Parents concerned over looming Calgary Board of Education cuts, fee increases

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Parents concerned over looming Calgary Board of Education cuts
WATCH ABOVE: Parents of students in public school are voicing their concerns as the Calgary Board of Education grapples with a multi-million dollar shortfall. Adam MacVicar reports. – Nov 15, 2019

Parents of students in Calgary public schools are grappling with uncertainty following a Calgary Board of Education meeting this week that discussed budget cuts and potential fee increases.

The provincial budget has left the CBE with a $32-million shortfall, which has forced the school board to come up with multiple strategies to close the financial gap.

The CBE said it needs to make up $8 million in transportation fees for the 23,000 students that take the bus to school everyday.

That means parents could be on the hook for an extra $300 per student that would take effect later this year.

“For our family budget, [it’s] the choice of being able to pay for swimming lessons or sports activities for our kids for the year or not,” Jana Cardozo said on Friday.
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Cardozo has two kids enrolled in Spanish programs at two schools in the city. The possibility of a fee increase for busing has her mulling over whether or not to pull her kids from specialized programming and enrolling them in a school closer to where they live.

“I understand the concept that we need to make some cuts to have a balanced budget — as a family budgeting, I can understand that,” Cardozo said. “But when you look at the effects it will have on your child’s classroom size and transportation for specialized programs, it’s really disheartening. That’s where they’re choosing to make the cuts.”

Six budget recommendations were presented at a board of trustees meeting Thursday night which would equate to $48 million in reductions to balance school boards’ budgets. All six take effect before the end of the 2019-2020 school year.

The recommendations include cutting funding allocated to 246 schools by $22 million. There will also be reductions in IT staff and custodians, with central and area-based staff to be redeployed to schools.

According to the CBE, there will be modest service reductions and a cut of $5 million dollars to planned capital spending.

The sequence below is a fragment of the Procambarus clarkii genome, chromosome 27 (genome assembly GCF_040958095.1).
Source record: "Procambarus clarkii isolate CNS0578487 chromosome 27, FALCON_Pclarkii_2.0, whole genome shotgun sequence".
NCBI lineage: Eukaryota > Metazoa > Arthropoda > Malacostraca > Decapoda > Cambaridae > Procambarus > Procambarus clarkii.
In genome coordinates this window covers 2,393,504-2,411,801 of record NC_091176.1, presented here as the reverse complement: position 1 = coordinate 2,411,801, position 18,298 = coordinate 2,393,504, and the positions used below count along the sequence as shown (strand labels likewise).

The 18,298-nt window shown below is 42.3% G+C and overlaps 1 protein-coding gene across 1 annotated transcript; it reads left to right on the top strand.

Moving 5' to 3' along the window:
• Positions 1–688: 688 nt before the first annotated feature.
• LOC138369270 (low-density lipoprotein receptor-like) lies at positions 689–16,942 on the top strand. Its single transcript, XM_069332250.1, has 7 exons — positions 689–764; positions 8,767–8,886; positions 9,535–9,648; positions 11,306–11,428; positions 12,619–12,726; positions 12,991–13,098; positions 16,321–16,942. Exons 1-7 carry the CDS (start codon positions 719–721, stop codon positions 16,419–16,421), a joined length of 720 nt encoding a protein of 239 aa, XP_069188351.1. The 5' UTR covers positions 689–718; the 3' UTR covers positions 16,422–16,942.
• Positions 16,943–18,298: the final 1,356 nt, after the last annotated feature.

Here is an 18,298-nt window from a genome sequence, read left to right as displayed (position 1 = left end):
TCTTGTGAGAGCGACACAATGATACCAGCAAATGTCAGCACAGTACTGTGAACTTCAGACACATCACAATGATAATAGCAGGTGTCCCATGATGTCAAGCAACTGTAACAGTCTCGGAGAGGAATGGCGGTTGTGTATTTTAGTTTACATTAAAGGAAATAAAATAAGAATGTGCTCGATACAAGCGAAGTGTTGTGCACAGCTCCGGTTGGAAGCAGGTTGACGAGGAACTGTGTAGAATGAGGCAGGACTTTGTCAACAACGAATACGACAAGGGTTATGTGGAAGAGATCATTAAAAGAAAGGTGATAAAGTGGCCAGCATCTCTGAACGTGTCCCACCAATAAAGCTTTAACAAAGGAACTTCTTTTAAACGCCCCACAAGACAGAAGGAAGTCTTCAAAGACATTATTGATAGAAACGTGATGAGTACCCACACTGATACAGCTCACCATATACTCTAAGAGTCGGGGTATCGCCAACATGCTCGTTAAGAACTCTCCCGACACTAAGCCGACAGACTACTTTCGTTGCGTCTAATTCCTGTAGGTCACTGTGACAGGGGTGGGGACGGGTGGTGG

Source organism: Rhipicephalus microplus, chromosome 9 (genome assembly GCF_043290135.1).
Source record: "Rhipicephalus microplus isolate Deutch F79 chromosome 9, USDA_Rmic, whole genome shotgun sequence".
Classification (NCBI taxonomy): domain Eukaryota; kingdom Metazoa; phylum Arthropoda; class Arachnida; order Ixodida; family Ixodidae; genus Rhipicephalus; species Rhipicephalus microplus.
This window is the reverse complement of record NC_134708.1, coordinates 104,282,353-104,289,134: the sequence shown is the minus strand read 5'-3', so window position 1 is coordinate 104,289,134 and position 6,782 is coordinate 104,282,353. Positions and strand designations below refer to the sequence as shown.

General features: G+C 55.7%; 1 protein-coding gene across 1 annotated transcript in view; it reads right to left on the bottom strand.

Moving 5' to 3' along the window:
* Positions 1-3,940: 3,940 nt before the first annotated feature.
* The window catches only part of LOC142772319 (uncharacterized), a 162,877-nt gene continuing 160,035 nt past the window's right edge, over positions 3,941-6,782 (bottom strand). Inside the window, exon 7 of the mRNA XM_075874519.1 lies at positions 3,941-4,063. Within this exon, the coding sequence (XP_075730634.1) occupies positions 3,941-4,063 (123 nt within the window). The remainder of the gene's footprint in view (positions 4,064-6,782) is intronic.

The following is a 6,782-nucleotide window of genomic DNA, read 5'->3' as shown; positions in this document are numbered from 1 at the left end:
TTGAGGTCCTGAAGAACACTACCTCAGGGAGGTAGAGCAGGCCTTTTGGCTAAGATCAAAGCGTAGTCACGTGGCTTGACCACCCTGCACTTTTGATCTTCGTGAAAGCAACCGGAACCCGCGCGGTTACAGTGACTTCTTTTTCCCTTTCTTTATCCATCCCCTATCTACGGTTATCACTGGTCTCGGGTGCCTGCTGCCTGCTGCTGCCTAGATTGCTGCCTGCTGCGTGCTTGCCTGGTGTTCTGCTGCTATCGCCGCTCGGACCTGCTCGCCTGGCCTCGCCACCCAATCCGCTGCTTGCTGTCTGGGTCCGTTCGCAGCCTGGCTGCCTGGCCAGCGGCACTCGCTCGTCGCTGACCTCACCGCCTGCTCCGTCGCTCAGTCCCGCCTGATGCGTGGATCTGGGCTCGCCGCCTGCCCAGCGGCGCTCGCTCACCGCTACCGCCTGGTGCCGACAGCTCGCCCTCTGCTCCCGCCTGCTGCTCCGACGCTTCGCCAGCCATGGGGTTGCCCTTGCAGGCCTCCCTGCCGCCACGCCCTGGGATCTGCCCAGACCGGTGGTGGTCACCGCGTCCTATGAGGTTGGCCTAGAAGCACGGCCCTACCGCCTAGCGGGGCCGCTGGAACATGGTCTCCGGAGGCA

To close the rest of the funding gap, the CBE plans to use $9 million in reserves, in addition to the $5 million in reserves that was already approved for use in 2019-20.

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CBE chief financial officer Brad Grundy said the school board will try to ease the impact on classrooms, but class sizes may increase.

“We’re going to try to mitigate to the extent possible but given the magnitude, there will be teachers who are currently in the system who won’t be there in January,” Grundy said.

“If we have fewer educators in the system, class sizes will be bigger, we know there’s already concerns around that, but that’s the reality that we’re in.”

All of the recommendations were shared with principals prior to Thursday’s meeting, and CBE administration will work with principals and education directors to determine how the budget reductions will impact the classroom.

“Just as much as trustees and the system are anxious to see what will transpire, parents are in the same boat,” CBE board of trustees chair Marilyn Dennis said. “What happens in their kids’ schools matters to them and [they] would like some answers sooner rather than later.”

Cynthia Clark, a mother of two students enrolled at Collingwood Elementary School, is frustrated with how the cuts have been rolled out.

“I don’t think it’s in anyone’s interest to have staff removed from school partway through the year, and I don’t think it’s reasonable to ask parents to plan or budget for something at the start of the year and then having to change it partway through,” Clark said. “I think the way these cuts have come down is as irresponsible of the cuts themselves.”

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Clark said her kids are fortunate due to fundraising efforts that have been underway throughout the year.

According to Clark, the parent council at her children’s school was able to raise $57,000 prior to the recent budget reductions. Clark believes that funding public education should not be a partisan issue.

“I think there’s a very strong current to undermine public education happening in Alberta right now, and I think all of us should be concerned about it, whether we use the system or not,” she said.

Because the provincial budget wasn’t tabled until well into the start of the school year, the CBE planned its 2019-20 school year budget — which was due at the end of June — based on the expectation it would receive the same amount of money it did in the previous year.

“While our government respects the autonomy of school boards to set fees based on local need and demand, it is our hope that the Calgary Board of Education continues to prioritize students and the classroom as they make their fiscal decisions,” Colin Atchison, spokesperson to Alberta’s Minister of Education, said in a written statement to Global News.

“There is no reason a school division with a $1.2-billion operating budget serving 130,000 students is unable to find efficiencies in their overhead. Albertans overwhelmingly elected our government to start living within our means — it is time for all school divisions, including CBE, to do the same.”

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An update to the board of trustees with final decisions on which teachers, support staff and services will be impacted, is expected by mid-December.

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